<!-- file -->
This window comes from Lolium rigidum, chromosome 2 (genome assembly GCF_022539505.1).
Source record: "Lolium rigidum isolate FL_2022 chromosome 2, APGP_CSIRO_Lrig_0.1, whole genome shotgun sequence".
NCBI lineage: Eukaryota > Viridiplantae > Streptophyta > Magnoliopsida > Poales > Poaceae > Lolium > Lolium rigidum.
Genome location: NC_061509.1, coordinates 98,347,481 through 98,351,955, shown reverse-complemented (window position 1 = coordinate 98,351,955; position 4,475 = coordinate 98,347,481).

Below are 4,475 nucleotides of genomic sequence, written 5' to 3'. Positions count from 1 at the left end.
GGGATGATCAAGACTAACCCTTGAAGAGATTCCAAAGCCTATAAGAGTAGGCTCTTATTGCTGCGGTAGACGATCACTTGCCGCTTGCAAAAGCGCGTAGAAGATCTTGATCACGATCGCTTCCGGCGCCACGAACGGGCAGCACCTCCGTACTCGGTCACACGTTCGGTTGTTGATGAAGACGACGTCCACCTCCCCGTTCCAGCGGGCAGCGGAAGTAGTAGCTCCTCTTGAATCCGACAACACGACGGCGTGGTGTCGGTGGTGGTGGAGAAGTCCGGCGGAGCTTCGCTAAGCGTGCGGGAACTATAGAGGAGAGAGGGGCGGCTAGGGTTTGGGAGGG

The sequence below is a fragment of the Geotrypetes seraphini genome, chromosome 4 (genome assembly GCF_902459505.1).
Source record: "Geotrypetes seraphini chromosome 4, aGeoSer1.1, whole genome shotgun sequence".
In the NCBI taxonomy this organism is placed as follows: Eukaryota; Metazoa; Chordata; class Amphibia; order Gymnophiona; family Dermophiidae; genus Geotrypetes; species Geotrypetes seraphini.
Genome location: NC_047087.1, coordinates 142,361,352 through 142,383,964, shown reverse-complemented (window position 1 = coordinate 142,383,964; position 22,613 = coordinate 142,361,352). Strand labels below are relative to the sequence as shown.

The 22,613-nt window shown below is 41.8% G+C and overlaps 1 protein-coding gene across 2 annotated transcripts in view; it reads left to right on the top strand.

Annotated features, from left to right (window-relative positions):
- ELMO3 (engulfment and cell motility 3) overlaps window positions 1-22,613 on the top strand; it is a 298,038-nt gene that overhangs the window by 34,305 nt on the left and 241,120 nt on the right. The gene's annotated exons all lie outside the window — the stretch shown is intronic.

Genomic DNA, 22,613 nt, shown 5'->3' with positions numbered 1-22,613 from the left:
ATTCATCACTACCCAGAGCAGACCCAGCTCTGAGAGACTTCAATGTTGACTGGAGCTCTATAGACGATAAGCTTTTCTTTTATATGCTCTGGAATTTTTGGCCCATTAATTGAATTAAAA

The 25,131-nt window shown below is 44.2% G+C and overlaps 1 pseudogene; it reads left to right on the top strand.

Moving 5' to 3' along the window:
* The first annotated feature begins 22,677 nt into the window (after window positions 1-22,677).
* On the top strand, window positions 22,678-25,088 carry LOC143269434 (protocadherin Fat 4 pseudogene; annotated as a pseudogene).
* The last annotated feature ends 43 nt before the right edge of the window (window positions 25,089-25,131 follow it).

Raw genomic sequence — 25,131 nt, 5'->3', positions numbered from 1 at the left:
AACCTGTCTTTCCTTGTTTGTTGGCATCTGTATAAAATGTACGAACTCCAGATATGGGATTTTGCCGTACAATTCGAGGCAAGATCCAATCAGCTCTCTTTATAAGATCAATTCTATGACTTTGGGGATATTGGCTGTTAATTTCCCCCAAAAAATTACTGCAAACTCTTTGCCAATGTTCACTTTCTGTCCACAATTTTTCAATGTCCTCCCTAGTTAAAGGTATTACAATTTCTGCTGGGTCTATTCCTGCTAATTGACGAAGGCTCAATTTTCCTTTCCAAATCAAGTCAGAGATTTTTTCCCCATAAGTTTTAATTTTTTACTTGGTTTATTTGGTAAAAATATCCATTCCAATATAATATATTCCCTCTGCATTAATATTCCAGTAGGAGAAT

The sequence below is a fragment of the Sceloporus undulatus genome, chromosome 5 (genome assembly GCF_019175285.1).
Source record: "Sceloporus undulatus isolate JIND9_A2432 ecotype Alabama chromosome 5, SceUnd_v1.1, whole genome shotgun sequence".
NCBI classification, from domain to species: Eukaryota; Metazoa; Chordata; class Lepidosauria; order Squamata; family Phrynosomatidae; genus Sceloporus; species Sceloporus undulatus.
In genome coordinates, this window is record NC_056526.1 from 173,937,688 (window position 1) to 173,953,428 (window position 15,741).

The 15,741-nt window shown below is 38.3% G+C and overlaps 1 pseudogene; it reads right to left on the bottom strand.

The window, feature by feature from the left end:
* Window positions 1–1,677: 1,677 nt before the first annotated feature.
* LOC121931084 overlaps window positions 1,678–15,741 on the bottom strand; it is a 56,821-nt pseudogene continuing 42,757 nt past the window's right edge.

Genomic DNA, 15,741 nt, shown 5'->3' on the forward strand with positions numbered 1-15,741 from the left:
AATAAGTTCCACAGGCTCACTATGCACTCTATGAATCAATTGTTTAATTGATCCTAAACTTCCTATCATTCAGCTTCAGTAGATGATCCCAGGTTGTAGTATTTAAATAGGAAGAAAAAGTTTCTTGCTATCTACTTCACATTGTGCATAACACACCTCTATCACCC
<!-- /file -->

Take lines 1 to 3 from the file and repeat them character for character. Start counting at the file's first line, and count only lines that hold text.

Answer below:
This window comes from Lolium rigidum, chromosome 2 (genome assembly GCF_022539505.1).
Source record: "Lolium rigidum isolate FL_2022 chromosome 2, APGP_CSIRO_Lrig_0.1, whole genome shotgun sequence".
NCBI lineage: Eukaryota > Viridiplantae > Streptophyta > Magnoliopsida > Poales > Poaceae > Lolium > Lolium rigidum.